ADVERTISEMENT
ADVERTISEMENT

Look at big picture

Look at big picture
Highlights

East Lake, one of the largest urban freshwater lakes in China, is eagerly waiting to receive its guest from the banks of Sabarmati River. The informal summit between Modi and Xi will be different when the two emerging world leaders meet later this month. The meet is said to have been mooted by China in September last year on the side lines of the BRICS summit in Xiamen.

East Lake, one of the largest urban freshwater lakes in China, is eagerly waiting to receive its guest from the banks of Sabarmati River. The informal summit between Modi and Xi will be different when the two emerging world leaders meet later this month. The meet is said to have been mooted by China in September last year on the side lines of the BRICS summit in Xiamen.

However, communication lines between New Delhi and Beijing began buzzing constantly after India conveyed to China that it had barred any official presence at the Thanksgiving event of Dalai Lama later this year. That was a positive vibe that came during 'the most sensitive and crucial times' for the two countries.

The 2017 Doklam standoff following China's misadventure pushed the Sino-Indian relations down to their lowest level. Since then, the decision-makers, academic circles and media of the two countries have focused on Beijing-New Delhi relations. Perhaps, Doklam was a godsend as the two sides deepened their understanding of the status and nature of Sino-Indian ties. A time had come for a serious rethink and the upcoming informal summit is an outcome of the same.

There are many controversial issues in Sino-Indian relations, most of them decades old. These include territorial disputes and Pakistan and Tibet issues. Strangely, Sino-Indian ties do not come under any international template to be resolved easily. Both the countries are rising fast and have gained access to the high tables across in the world of diplomacy.

Both are countries of a billion dreams and a trillion aspirations. The strategic indifference of China is well-known to India and the latter's strategic sensitivity towards the former is well-established. But, how long the two should refrain both from making amends and move ahead in these challenging times where every country is looking at doing business with everyone else. Unwarranted security burdens should no more be clung to when there are opportunities to be more pragmatic. Credit should also, perhaps, go to Donald Trump for pushing India and China to attempt to come together now.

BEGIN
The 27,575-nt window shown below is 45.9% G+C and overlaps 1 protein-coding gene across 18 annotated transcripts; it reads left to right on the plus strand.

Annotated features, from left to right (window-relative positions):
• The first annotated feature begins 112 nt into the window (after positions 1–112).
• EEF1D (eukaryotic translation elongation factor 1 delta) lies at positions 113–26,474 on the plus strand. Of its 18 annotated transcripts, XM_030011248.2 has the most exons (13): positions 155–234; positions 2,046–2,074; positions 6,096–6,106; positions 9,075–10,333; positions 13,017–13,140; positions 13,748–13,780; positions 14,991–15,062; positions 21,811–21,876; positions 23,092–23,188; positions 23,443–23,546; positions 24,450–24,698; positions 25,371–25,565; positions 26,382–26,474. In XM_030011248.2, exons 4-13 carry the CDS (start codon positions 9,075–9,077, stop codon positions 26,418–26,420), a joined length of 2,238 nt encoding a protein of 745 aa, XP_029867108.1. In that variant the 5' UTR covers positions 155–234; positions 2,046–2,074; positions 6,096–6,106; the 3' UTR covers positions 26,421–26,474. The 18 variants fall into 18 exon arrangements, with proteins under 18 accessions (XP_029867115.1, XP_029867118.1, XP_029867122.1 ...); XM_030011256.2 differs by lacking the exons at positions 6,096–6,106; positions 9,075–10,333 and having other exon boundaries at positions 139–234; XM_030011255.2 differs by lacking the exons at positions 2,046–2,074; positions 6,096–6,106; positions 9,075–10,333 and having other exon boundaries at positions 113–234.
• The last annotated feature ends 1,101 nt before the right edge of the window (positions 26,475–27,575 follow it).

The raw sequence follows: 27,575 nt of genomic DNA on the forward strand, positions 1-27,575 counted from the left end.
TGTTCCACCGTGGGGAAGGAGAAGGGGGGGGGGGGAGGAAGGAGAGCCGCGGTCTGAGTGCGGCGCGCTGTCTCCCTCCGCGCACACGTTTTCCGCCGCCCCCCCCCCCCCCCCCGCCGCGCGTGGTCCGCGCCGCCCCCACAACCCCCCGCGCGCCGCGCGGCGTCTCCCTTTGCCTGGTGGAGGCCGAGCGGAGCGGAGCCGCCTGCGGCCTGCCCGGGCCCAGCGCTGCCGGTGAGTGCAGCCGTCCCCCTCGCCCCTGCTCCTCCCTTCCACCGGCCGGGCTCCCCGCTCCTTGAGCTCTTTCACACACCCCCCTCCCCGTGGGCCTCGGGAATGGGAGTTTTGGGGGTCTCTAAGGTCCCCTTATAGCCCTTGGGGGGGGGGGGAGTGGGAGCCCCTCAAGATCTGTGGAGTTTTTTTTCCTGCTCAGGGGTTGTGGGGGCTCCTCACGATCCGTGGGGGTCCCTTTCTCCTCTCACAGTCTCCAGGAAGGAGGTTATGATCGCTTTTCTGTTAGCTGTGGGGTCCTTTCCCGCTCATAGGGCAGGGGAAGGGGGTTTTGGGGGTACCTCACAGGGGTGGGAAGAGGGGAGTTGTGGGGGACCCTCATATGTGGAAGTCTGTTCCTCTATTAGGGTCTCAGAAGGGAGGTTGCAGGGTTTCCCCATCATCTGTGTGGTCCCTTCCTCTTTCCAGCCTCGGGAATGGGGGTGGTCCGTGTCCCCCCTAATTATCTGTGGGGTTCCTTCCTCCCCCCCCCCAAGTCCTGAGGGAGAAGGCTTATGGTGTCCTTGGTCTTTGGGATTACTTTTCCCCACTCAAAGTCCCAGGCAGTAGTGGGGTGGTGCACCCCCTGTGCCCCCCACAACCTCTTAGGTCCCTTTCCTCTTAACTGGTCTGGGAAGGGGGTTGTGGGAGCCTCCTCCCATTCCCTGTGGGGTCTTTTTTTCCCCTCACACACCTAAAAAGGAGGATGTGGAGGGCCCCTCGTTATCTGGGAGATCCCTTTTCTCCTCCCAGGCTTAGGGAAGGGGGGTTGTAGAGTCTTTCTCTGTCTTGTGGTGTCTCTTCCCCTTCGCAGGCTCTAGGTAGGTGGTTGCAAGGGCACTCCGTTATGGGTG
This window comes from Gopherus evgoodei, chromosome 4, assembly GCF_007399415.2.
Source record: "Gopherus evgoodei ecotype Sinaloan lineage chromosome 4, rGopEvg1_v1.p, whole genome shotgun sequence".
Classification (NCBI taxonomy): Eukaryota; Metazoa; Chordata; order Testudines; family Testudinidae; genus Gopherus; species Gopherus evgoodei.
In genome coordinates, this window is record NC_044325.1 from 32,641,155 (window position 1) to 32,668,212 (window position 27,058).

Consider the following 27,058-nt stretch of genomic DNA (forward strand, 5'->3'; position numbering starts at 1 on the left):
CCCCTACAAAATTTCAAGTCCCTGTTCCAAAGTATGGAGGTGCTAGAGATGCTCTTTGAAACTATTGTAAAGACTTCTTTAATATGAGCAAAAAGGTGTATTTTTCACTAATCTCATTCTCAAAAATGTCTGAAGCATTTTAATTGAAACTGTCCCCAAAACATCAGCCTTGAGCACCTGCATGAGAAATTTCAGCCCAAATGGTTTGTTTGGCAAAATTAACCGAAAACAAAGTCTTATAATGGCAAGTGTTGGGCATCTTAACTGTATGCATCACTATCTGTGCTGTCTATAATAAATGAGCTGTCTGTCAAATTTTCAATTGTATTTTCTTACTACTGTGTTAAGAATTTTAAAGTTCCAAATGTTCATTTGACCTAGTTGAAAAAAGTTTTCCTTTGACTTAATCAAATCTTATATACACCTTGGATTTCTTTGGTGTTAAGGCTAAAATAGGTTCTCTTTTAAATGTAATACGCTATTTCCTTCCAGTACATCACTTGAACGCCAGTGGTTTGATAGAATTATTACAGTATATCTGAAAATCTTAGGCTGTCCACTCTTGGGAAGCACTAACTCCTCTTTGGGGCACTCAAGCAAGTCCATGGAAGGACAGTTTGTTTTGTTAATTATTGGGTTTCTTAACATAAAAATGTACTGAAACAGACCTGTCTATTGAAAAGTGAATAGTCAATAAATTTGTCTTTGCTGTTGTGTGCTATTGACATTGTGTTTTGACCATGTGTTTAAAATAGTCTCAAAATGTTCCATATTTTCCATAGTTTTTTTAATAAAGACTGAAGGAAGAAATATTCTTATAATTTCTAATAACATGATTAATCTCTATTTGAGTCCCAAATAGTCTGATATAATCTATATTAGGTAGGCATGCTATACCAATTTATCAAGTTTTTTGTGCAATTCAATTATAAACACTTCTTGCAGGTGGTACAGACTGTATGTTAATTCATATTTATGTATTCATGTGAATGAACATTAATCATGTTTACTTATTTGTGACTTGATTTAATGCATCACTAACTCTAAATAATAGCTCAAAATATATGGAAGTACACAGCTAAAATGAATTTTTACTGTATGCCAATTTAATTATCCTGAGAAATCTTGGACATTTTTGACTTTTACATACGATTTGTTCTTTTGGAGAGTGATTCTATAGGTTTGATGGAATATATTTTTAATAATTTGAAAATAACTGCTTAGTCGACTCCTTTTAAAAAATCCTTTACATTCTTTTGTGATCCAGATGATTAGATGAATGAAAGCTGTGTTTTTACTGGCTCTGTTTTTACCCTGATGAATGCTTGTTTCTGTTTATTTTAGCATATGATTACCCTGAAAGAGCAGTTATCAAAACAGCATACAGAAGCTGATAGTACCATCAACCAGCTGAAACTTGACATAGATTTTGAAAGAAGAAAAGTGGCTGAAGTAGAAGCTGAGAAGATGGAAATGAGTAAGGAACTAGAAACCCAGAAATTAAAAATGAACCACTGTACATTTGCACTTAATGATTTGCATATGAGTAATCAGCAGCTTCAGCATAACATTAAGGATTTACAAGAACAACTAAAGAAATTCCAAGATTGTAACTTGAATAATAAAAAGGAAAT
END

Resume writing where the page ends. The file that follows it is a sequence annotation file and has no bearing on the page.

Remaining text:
The recent China-US trade conflict and the US one-sided ban of China's ZTE Corp remind China, India and other countries tell us that a strategic coming together would be in tune with the new world order, both political and economic. The Confidence Building Measures (CBMs) demand the setting up of a bilateral strategic dialogue mechanism to include official, semi-official and nongovernmental mechanisms that offer a chance for the two sides to explore some serious friendship.

The territorial disputes must be academically addressed, not politically discussed. This does not amount to allowing the border tensions to simmer for a longer duration, but to understand the problem to the benefit of both. Of course, India need not join the Belt and Road initiatives any sooner as those are meant solely to strengthen Beijing's clout over the world. But, cooperation in science and research field could certainly benefit both. Trade imbalances could be corrected sensibly if both sit together to thrash out differences. Today's world does not benefit anyone who seeks isolation.

Show Full Article
Download The Hans India Android App or iOS App for the Latest update on your phone.
Subscribed Failed...
Subscribed Successfully...
More Stories


Top